13. In my opinion Clause (c) contemplates cases other than those referred to in Clauses (a) and (b). The words in Clause (c) did not occur in the Code of 1877, and were introduced for the first time in the amending Act of 1879. They are in-Intended to refer to cases where the Court has jurisdiction and has exercised it, but has acted illegally or with material irregularity in the exercise of it.
14. The most that can be said to have been decided by the Privy Council in the leading case of Amir Hassan Khan v. Sheo Baksh Singh  11 Cal. 6 was that where a Court has jurisdiction to decide the question before it, and in fact decides such question, it cannot be said to have exercised its jurisdiction illegally or with material irregularity 'only' on the ground that it has arrived at a wrong decision:
A Court has jurisdiction to decide wrong as well as right : Malkarjun v. Narhari  25 Bom. 337 at p. 347.
15. In my opinion the meaning of the decision of their Lordships of the Privy Council is, that where the subordinate Court has applied its mind to a question of law, and has arrived at an erroneous conclusion in the exercise of its jurisdiction, this alone is not a ground for revision under the section. In the present case neither of the Courts below applied their minds to the question what was the effect of the consent decree and Mr. Sen's settlement thereunder, because owing to a mistake, both were under the impression that the settlement had been declared a nullity and therefore that the agreement alleged to be contained in the consent decree was incomplete and was of no avail to the plaintiff, as evidence of an agreement by which the rent had been fixed.
16. Owing to this mistake both Courts have disregarded wholly and have failed to give effect to a decree of this Court. Their failure was not due in , any way to erroneous conclusions in law or in fact, but merely to accident. Neither Court had any intention of disregarding this decree. Their action was involuntary, but nevertheless it has involved them, in my opinion, in illegality within the meaning of the section.
17. It is not necessary for me to decide generally what is an illegality or material irregularity within the meaning of the section, and, if I attempted to. do so, my conclusions would amount only to obiter dicta. But the case of Amir Hassan Khan v. Sheo Baksh Singh  11 Cal. 6 only decided what an illegality or material irregularity is not, and in my opinion their Lordships of the Privy Council in the case of Bala Krishna v. Basudev A.I.R. 1917 P.C. 71 did not, and did not intend to say, that Section 115 applies only to cases in which the question of jurisdiction is involved, and if they did so intend, their statement was merely obiter. The passage runs as follows:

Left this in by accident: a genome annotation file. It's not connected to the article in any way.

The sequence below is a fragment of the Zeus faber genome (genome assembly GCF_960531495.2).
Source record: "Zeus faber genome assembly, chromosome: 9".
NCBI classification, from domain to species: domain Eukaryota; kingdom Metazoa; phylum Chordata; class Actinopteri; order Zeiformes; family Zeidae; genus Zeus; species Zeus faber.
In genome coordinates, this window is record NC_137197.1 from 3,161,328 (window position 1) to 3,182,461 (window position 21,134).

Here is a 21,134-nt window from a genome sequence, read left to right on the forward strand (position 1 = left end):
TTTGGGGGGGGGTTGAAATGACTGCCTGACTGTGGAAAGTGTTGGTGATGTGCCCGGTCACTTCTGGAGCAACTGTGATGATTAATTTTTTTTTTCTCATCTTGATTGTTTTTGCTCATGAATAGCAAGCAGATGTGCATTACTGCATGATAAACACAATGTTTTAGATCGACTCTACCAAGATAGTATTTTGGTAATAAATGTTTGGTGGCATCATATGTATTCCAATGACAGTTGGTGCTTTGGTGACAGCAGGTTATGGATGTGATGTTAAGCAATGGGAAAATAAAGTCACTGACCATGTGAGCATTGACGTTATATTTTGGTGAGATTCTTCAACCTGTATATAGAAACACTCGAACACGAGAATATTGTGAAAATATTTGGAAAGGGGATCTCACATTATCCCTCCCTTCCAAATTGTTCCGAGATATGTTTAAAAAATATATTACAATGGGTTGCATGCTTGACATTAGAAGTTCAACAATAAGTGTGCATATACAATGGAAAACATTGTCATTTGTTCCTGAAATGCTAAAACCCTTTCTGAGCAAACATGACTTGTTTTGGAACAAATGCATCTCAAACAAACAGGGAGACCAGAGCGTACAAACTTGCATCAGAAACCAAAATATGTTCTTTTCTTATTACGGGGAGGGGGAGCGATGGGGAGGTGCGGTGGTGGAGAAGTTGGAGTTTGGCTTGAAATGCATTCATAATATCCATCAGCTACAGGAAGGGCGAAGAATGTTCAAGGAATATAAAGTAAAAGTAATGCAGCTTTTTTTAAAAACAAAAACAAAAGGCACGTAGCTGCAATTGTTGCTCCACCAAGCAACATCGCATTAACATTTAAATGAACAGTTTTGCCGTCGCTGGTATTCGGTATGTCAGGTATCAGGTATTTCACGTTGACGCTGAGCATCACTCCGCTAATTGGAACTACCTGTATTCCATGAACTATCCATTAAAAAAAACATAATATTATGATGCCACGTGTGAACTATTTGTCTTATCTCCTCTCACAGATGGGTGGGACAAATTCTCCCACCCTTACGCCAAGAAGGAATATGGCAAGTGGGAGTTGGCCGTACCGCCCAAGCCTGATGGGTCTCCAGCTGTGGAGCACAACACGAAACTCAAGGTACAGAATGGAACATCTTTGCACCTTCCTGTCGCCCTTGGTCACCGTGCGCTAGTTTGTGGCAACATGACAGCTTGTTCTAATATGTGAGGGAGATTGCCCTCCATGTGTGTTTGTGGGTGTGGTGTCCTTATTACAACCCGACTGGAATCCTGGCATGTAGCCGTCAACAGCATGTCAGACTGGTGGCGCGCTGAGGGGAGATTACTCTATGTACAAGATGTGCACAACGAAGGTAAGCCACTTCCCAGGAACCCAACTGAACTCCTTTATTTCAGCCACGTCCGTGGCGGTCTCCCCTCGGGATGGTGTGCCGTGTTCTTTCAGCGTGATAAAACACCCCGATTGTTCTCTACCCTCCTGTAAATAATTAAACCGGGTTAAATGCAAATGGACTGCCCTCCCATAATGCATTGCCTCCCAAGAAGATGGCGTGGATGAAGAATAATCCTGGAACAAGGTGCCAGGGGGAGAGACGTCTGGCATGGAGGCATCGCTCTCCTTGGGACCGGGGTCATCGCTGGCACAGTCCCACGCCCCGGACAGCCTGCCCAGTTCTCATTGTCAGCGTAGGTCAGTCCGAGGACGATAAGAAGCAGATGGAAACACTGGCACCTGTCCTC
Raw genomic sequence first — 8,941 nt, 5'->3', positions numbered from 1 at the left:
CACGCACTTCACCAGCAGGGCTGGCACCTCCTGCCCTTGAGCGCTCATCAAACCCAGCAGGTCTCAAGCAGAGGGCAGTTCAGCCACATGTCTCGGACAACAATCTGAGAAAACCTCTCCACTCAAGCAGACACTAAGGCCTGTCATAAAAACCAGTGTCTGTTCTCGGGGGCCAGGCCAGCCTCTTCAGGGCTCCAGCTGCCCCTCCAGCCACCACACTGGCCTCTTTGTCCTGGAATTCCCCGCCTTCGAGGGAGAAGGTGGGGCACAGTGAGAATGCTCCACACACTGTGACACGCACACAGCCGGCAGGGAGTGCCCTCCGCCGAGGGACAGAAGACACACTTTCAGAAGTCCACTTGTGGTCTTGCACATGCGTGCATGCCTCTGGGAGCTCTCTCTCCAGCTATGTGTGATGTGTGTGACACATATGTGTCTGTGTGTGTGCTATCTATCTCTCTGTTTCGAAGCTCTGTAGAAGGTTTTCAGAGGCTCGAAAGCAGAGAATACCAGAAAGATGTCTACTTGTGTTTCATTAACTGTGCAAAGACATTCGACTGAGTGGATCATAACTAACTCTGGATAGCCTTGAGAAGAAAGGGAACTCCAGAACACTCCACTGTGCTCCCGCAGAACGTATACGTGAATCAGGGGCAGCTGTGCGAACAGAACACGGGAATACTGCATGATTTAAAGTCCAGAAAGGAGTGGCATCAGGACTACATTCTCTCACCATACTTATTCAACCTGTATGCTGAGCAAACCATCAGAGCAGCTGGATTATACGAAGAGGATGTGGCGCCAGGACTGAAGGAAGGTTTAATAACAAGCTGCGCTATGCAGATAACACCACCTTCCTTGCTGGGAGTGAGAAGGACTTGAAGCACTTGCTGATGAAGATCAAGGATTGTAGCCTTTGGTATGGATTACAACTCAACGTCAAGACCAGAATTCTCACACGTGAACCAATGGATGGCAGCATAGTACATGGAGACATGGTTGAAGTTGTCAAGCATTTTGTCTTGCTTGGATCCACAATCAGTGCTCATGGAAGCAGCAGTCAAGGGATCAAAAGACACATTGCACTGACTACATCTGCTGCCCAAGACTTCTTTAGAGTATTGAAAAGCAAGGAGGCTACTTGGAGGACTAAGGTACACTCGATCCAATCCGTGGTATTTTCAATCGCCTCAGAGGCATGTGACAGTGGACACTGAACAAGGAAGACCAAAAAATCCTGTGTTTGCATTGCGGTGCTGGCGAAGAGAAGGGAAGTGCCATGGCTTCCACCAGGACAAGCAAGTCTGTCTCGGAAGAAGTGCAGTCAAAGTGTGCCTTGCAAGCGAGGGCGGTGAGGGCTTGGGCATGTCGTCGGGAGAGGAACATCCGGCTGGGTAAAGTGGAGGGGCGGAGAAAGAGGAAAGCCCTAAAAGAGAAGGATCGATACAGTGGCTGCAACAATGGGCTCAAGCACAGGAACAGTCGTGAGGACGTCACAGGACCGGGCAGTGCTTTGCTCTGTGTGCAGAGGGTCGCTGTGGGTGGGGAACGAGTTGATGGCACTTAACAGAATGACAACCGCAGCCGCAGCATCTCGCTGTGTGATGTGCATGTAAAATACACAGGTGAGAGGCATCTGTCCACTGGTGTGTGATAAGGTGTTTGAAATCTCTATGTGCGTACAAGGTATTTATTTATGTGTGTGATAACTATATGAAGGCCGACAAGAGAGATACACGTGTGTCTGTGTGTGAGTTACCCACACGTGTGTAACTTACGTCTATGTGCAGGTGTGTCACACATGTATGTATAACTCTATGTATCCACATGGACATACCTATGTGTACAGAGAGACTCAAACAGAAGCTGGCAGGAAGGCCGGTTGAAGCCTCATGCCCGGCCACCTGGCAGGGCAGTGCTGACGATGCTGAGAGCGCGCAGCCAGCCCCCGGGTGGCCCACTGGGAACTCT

It will be observed that the section applies to jurisdiction alone, the irregular exercise of it, or the illegal assumption of it. The section is not directed against conclusions of law or fact in which the question of jurisdiction is not involved.
18. It is clear that this is not intended to be a full description of the application of the section. If it were, then it would allow no further meaning to Clause (c) than is contained in Clauses (a) and (b) which obviously would be erroneous. As was said by the learned Judges who decided Mohunt Bhagwan Ramanuj Das v. Khetter Moni Dassi  1 C.W.N. 617 (at p. 626), it is not easy to frame any clear rule for the proper construction of Clause (c) except the negative one to which I have referred. But I agree with them that the clause is:
intended to authorize the High Courts to interfere and correct gross and palpable errors of subordinate Courts, so as to prevent grave in- justice in non-appealable oases, and it seems [advisedly to have been expressed in indefinite language, from the difficulty of defining exactly the classes of cases which may stand in need of such extraordinary interference.
19. It is enough for me to say that, in my opinion, the Courts below, in disregarding a decree of this Court, have acted in the exercise of their jurisdiction illegally.
20. It is not necessary for me to send the case back because I have all the materials before me to enable me to give a decision.
21. The plaintiff is entitled to rent at the agreed rate of Rs. 150 from 31st March 1927. The result is, that in addition to the sums already decreed, he is entitled to a further sum of Rs. 425.
22. The application is allowed with costs Including costs in the Courts below.